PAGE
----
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Executive Summary for May 3rd

We review the latest refugee issues, including the U.S. Teacher of the Year silently protesting at the White House, the E.U. consolidating aid fund concerning aid groups, and Israel possibly renegotiating UNHCR deal.

Published on May 3, 2018 Read time Approx. 2 minutes

U.S. Teacher of the Year Stages Low-Key White House Protest

The U.S. Teacher of the Year, who works with refugees, used a White House ceremony to make a silent protest. Mandy Manning wore badges representing causes championed by Trump administration opponents.

Manning, who specializes in English-language development for newly arrived refugees and immigrants, wore six badges that President Trump did not appear to notice.

They represented the Women’s March protest that followed his inauguration, “Trans Equality Now,” the Peace Corps and various teaching causes.

Speaking to the media, Manning said she had given the president letters from her students conveying what it meant to them to come to the U.S.

“I just had a very, very brief moment so I made it clear that the students that I teach … are dedicated and focused,” Manning said in an interview. “They make the United States the beautiful place that it is.”

She added that “we maintain our position as peacemakers and also that all people in power, particularly the president, should be very careful about how he or anybody else in power communicates about our immigrant refugees and, frankly, any group of people.”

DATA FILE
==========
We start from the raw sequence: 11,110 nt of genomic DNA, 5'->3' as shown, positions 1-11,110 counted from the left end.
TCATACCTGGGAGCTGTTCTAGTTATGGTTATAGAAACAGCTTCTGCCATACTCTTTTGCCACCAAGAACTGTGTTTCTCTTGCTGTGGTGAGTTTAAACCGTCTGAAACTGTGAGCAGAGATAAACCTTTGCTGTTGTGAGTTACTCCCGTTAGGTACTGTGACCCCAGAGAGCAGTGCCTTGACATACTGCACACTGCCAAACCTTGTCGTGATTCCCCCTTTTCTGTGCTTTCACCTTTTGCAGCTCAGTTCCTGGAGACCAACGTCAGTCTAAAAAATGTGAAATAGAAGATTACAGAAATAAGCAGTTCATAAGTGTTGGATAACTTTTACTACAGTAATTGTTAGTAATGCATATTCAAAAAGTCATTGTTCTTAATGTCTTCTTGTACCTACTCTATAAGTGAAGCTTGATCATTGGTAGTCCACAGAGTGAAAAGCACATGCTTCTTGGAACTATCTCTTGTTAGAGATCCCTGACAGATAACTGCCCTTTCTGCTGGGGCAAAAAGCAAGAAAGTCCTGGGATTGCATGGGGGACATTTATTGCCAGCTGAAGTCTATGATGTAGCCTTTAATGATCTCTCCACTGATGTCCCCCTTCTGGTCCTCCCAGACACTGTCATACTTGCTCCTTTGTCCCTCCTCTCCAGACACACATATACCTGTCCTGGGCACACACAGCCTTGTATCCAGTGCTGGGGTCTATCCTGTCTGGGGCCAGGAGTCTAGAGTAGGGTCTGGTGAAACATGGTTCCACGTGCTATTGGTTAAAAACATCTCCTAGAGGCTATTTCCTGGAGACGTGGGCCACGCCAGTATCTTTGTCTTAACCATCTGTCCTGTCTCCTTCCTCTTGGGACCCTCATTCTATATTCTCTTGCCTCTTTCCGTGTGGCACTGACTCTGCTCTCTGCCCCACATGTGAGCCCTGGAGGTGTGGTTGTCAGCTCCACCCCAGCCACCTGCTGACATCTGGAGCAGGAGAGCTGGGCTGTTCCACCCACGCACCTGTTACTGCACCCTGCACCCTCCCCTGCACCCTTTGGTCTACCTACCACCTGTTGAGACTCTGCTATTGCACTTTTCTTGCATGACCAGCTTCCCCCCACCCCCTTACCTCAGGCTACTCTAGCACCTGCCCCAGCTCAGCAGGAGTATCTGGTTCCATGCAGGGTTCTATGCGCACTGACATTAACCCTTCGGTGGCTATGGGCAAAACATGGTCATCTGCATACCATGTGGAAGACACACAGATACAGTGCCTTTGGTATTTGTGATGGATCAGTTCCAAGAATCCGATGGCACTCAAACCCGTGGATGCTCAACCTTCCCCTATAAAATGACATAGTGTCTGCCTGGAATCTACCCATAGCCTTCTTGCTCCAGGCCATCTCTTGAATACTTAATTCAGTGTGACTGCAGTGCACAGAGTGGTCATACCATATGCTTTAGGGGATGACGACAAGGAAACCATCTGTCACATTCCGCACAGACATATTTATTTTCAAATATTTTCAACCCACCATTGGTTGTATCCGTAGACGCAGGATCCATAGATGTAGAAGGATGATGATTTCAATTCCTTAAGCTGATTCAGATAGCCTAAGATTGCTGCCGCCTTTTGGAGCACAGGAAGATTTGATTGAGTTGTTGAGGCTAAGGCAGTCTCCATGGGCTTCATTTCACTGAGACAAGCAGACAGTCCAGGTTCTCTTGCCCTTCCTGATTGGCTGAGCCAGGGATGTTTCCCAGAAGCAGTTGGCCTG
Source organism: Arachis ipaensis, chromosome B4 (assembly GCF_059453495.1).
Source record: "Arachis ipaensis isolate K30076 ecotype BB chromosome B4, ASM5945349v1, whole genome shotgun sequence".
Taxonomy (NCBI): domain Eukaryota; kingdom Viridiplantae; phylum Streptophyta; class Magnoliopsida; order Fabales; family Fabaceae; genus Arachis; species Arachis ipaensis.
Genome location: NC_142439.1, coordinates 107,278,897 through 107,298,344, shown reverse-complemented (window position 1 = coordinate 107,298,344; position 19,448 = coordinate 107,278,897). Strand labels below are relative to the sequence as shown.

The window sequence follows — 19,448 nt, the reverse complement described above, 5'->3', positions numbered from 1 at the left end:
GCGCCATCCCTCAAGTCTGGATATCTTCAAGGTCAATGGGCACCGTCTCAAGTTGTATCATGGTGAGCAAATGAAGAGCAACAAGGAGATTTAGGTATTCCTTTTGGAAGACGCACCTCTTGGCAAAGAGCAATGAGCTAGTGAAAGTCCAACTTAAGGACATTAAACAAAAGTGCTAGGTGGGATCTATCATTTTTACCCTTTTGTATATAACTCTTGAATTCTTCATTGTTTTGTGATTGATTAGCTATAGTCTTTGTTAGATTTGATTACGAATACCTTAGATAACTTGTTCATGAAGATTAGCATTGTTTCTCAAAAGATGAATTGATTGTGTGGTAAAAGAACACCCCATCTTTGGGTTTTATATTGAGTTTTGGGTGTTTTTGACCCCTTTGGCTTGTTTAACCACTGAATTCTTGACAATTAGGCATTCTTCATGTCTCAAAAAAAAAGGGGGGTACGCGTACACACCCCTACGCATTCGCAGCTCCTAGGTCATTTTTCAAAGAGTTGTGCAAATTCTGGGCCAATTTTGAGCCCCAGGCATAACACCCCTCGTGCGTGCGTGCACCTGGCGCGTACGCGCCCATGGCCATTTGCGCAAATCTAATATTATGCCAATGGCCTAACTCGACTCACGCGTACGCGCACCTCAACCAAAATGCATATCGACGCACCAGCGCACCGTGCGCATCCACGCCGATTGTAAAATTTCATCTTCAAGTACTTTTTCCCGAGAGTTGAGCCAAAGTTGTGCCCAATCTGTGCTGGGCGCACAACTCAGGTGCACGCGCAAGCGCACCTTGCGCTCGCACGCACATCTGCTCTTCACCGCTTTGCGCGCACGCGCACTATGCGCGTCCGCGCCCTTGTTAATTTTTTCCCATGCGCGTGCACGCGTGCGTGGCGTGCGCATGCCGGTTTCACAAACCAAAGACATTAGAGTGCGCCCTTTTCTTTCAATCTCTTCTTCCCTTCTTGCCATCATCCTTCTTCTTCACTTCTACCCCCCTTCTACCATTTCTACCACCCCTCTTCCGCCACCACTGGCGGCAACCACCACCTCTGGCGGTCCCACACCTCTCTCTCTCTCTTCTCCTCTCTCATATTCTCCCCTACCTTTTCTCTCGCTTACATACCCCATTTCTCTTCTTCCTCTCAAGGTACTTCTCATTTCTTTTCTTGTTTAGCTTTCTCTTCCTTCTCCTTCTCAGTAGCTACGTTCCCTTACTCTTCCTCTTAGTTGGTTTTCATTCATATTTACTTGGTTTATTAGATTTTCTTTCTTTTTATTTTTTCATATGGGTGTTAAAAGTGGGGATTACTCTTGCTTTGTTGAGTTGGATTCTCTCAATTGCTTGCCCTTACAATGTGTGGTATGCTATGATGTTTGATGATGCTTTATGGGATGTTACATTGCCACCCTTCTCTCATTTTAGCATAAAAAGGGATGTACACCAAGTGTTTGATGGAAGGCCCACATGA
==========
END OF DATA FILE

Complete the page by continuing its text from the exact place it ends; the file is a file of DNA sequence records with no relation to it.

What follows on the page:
The Trump administration has launched an assault on the U.S. refugee program since taking office. It has also overseen an escalation of anti-immigration policies.

E.U. Move to Consolidate Aid Fund Worries Aid Groups

The E.U. is to unify its foreign aid budget into a single fund. The proposals are accompanied by an expansion on spending, particularly on security.

The E.U. has 19 different “external action financing instruments” and wants to slim these down into a single, much larger fund. Aid groups warned that the move would see development aid further conditioned to political priorities such as counter-migration.

“By diluting development aid in a broader external instrument framework, the E.U. will not only allow, but bolster the use of overseas development aid for E.U. domestic priorities,” said CONCORD Europe, the European confederation of relief and development nongovernmental organizations.

In recent years, the E.U. has overhauled its foreign policy and development aid spending to focus on countries of origin and transit en route to Europe.

The new fund will be separate from aid spending by individual countries and in part prepares the bloc for the departure of the U.K., which is a major contributor to existing funds.

Israel and UNHCR Reportedly in Talks to Revive Deal

Israel is reportedly trying to renegotiate a deal to remove refugees. Talks with the U.N. refugee agency are underway to revive a deal on African asylum seekers, local media reported.

In early April, Prime Minister Benjamin Netanyahu unveiled a deal with UNHCR to resettle some asylum seekers, but dropped the agreement after a backlash from his political base.

Israel’s Channel 10 reported that UNHCR approached Israel to say the deal was still on the table and that the Netanyahu administration is seeking to improve the terms.

The initial deal ended the forced deportations to Africa and sought to split the estimated 32,000 asylum seekers between resettlement in Europe and legal status in Israel. UNHCR has not commented on the reports.

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